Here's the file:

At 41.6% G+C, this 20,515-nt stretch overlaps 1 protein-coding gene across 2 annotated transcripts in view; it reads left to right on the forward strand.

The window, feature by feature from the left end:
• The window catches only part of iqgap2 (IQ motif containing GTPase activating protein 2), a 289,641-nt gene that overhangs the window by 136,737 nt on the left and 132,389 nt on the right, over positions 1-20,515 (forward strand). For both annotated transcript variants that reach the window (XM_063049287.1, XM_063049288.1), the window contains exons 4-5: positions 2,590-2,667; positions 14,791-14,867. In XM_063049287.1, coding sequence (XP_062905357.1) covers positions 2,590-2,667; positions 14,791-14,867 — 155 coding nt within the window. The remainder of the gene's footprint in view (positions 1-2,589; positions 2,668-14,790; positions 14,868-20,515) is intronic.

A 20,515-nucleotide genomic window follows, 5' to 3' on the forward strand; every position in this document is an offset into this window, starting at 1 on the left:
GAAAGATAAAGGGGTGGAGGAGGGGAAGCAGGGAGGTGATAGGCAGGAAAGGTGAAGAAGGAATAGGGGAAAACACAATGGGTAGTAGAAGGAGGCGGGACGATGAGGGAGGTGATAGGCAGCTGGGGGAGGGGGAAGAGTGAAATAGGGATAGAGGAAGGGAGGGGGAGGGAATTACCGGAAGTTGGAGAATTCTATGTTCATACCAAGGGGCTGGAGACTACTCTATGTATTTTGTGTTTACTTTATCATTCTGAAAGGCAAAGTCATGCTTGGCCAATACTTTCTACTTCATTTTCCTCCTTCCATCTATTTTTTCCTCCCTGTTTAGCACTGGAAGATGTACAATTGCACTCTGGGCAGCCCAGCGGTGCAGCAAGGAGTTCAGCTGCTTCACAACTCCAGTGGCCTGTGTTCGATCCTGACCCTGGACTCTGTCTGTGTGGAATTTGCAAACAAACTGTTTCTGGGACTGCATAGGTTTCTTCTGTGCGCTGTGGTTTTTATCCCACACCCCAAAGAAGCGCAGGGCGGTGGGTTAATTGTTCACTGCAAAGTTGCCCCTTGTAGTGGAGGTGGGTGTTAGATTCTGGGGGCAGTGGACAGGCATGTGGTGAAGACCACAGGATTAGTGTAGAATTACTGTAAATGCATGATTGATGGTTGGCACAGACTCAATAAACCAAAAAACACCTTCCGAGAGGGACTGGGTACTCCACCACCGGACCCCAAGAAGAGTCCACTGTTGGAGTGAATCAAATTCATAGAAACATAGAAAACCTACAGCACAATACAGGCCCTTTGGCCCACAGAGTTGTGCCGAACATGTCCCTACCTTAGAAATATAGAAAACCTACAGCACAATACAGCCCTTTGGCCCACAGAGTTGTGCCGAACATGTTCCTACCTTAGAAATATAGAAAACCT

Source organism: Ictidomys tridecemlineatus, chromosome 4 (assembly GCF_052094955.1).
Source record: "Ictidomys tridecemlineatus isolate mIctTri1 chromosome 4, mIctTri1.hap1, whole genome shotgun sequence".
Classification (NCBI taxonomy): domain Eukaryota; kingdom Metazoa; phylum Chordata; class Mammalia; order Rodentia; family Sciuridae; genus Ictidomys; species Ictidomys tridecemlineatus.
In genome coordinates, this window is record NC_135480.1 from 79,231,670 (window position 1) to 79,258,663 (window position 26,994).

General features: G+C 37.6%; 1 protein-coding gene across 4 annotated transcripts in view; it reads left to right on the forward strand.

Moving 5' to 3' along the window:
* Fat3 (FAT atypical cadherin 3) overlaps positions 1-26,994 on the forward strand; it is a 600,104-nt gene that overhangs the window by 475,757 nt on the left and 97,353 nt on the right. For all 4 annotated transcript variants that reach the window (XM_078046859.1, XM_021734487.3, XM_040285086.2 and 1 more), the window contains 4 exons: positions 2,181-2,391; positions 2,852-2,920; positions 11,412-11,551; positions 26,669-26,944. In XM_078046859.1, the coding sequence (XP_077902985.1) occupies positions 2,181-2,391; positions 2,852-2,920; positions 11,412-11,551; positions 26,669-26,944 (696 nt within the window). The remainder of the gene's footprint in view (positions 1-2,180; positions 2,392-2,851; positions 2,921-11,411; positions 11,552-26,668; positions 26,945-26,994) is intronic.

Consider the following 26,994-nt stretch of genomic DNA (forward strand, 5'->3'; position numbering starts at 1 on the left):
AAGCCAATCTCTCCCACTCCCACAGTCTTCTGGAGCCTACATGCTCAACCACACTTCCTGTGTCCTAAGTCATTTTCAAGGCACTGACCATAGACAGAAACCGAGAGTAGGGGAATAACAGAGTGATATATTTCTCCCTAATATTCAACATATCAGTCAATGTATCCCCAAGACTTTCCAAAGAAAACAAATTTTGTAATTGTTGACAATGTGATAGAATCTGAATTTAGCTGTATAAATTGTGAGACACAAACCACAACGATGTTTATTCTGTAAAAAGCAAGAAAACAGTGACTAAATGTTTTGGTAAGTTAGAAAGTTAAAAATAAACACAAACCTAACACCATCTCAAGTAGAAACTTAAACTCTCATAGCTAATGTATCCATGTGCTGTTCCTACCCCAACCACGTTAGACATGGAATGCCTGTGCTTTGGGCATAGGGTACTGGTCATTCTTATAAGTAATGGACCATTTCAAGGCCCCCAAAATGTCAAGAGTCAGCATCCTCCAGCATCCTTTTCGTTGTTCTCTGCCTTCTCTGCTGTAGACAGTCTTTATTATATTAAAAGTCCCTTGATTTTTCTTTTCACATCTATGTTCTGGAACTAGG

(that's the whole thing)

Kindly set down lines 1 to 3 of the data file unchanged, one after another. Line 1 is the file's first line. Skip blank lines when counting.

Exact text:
At 41.6% G+C, this 20,515-nt stretch overlaps 1 protein-coding gene across 2 annotated transcripts in view; it reads left to right on the forward strand.

The window, feature by feature from the left end:
• The window catches only part of iqgap2 (IQ motif containing GTPase activating protein 2), a 289,641-nt gene that overhangs the window by 136,737 nt on the left and 132,389 nt on the right, over positions 1-20,515 (forward strand). For both annotated transcript variants that reach the window (XM_063049287.1, XM_063049288.1), the window contains exons 4-5: positions 2,590-2,667; positions 14,791-14,867. In XM_063049287.1, coding sequence (XP_062905357.1) covers positions 2,590-2,667; positions 14,791-14,867 — 155 coding nt within the window. The remainder of the gene's footprint in view (positions 1-2,589; positions 2,668-14,790; positions 14,868-20,515) is intronic.